Young children with complex congenital heart disease should be routinely screened for health-related quality of life outcomes, say researchers who found the disease takes a huge psychological toll on patients and their families.
In what is the largest Australian study of its kind, researchers from the University of NSW and the Sydney Children’s Hospitals Network assessed the physical, emotional, social and cognitive health of 87 children aged one to five with either single ventricle CHD or CHD requiring neonatal biventricular repair.
Their findings, published in the Journal of Pediatrics, identified that many of the children had meaningful impairments in quality of life compared to healthy peers, especially when it comes to their emotional health.
“Our youngest children in the study, aged between one and two years, showed functioning that was below what we might expect in the general population for almost every domain,” said study author Associate Professor Nadine Kasparian, Head of Psychology at the Heart Centre for Children, University of NSW.
“For our two to five-year-olds, we found one very striking result – emotional functioning was, on average, more than 10 points below what we might expect to see for healthy children the same age.
“That’s an important difference.”
The study also found that mothers’ quality of life was also impaired, particularly in terms of psychological stress.
The team identified a number of potentially modifiable factors that contributed significantly to children’s poor quality of life, such as feeding difficulties and mother’s psychological stress.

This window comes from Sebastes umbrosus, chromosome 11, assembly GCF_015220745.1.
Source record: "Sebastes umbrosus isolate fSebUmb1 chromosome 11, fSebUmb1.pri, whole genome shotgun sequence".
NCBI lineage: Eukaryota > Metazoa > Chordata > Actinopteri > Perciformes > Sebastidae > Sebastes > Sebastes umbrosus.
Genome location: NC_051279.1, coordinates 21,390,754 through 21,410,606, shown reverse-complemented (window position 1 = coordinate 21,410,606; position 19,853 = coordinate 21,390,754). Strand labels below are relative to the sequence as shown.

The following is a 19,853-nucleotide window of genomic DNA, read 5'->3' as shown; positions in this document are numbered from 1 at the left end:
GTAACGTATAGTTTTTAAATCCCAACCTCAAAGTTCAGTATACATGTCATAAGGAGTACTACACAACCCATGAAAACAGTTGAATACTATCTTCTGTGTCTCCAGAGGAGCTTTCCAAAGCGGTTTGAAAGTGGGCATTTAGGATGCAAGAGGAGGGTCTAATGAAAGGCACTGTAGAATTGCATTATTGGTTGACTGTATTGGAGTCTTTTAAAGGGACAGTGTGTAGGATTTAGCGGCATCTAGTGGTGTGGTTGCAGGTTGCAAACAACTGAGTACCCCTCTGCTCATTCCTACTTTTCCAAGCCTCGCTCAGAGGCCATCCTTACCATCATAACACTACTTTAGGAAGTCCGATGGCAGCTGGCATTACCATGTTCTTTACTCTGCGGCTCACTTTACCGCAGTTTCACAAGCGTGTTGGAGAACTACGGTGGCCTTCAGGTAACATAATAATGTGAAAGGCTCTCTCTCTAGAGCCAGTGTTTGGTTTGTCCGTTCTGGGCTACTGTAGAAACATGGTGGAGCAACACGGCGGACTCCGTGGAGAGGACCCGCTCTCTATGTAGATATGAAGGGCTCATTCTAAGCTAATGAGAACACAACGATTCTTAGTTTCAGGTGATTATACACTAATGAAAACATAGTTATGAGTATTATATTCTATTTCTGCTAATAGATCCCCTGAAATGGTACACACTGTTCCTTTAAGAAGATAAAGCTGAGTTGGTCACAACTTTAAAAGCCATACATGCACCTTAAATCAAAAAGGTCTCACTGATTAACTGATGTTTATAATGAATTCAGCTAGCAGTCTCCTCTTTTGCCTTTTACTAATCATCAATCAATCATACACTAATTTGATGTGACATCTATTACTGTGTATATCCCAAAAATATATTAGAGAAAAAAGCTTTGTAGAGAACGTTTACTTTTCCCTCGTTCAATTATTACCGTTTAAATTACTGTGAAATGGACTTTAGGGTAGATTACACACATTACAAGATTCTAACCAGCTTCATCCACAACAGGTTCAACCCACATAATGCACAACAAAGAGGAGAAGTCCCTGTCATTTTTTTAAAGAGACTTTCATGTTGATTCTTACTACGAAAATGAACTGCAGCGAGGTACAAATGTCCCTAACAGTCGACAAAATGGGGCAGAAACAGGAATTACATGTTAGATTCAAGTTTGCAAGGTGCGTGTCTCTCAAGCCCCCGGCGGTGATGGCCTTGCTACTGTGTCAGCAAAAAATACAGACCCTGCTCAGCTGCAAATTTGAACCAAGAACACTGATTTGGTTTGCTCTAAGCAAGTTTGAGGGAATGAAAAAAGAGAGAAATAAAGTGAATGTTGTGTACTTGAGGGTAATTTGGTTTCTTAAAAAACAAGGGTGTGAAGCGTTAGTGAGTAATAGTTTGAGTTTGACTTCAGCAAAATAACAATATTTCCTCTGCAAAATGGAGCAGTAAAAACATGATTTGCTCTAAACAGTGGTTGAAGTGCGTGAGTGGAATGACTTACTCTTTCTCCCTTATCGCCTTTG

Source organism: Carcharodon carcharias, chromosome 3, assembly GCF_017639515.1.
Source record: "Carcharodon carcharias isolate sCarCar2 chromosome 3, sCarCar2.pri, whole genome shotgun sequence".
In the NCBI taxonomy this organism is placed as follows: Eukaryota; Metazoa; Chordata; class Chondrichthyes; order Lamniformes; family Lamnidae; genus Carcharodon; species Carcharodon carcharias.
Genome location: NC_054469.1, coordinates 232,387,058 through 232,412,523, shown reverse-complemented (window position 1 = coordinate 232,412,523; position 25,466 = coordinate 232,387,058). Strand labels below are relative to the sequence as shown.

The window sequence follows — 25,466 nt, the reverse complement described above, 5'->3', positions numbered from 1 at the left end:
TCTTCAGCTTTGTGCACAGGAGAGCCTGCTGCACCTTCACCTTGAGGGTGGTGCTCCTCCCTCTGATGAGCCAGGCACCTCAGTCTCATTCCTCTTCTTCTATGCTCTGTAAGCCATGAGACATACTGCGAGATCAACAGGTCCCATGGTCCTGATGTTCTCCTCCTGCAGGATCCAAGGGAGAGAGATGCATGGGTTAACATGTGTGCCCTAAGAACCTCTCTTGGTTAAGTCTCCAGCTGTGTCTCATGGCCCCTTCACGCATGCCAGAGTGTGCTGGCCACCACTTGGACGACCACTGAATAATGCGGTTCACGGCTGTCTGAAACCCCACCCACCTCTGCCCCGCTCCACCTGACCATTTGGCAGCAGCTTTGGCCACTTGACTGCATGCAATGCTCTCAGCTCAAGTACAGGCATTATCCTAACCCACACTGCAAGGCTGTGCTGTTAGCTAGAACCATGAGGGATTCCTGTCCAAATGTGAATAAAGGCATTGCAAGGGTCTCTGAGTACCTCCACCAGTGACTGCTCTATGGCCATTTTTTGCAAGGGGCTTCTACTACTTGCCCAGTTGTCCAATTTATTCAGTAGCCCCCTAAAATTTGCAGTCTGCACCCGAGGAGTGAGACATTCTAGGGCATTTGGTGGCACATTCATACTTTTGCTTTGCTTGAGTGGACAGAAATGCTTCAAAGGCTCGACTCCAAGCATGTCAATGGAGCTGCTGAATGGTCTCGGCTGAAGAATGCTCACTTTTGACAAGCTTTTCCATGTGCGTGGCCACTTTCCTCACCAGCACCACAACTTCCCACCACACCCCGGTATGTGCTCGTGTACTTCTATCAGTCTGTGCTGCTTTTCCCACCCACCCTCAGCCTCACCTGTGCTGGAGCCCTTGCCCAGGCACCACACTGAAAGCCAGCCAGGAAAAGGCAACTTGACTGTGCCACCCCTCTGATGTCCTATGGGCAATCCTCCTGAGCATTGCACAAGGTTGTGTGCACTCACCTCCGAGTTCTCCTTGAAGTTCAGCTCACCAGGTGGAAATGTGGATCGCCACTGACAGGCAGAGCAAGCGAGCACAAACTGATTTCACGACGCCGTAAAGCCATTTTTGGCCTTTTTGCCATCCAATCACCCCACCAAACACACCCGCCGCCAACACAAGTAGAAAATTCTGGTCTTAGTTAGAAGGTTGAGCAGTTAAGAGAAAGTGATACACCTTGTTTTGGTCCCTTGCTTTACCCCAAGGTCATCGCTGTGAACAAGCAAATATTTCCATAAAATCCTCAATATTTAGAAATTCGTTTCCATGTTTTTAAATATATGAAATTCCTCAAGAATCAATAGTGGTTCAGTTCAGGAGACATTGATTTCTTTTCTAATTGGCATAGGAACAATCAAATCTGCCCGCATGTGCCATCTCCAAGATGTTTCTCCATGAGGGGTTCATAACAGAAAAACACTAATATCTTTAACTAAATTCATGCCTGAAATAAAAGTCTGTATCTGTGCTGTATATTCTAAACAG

Meanwhile, key factors for lower health-related quality of life in mothers included psychological distress, whether their child had additional health conditions, and perceiving their child as having a difficult temperament.
The findings offer a “roadmap” for clinicians and policy makers to provide better care and support to families of children with complex CHD, Professor Kasparian said.
“For example, if maternal psychological stress is playing a role in influencing quality of life, there are evidence-based interventions and supports we can offer that can make a difference.
“Similarly, with feeding difficulties, there are things that we can do in hospital and in the community to help our babies with feeding difficulties.
She also pointed to the need for routine screening of health-related quality of life for all children with complex CHD, which affects about one in 100 newborns.
“When you find such significant proportions of children with difficulties in domains that are important for the rest of their lives, you need to advocate strongly – across the country – for screening, so that we’re picking up our most vulnerable children and providing supports as early as possible,” Professor Kasparian said.
However there is no ‘one size fits all’ approach for screening, she added.
“In some cases, it might mean starting by asking families to complete a measure of quality of life – well before their baby’s discharge from hospital – and then making a plan together for accessing the supports that are needed and wanted.”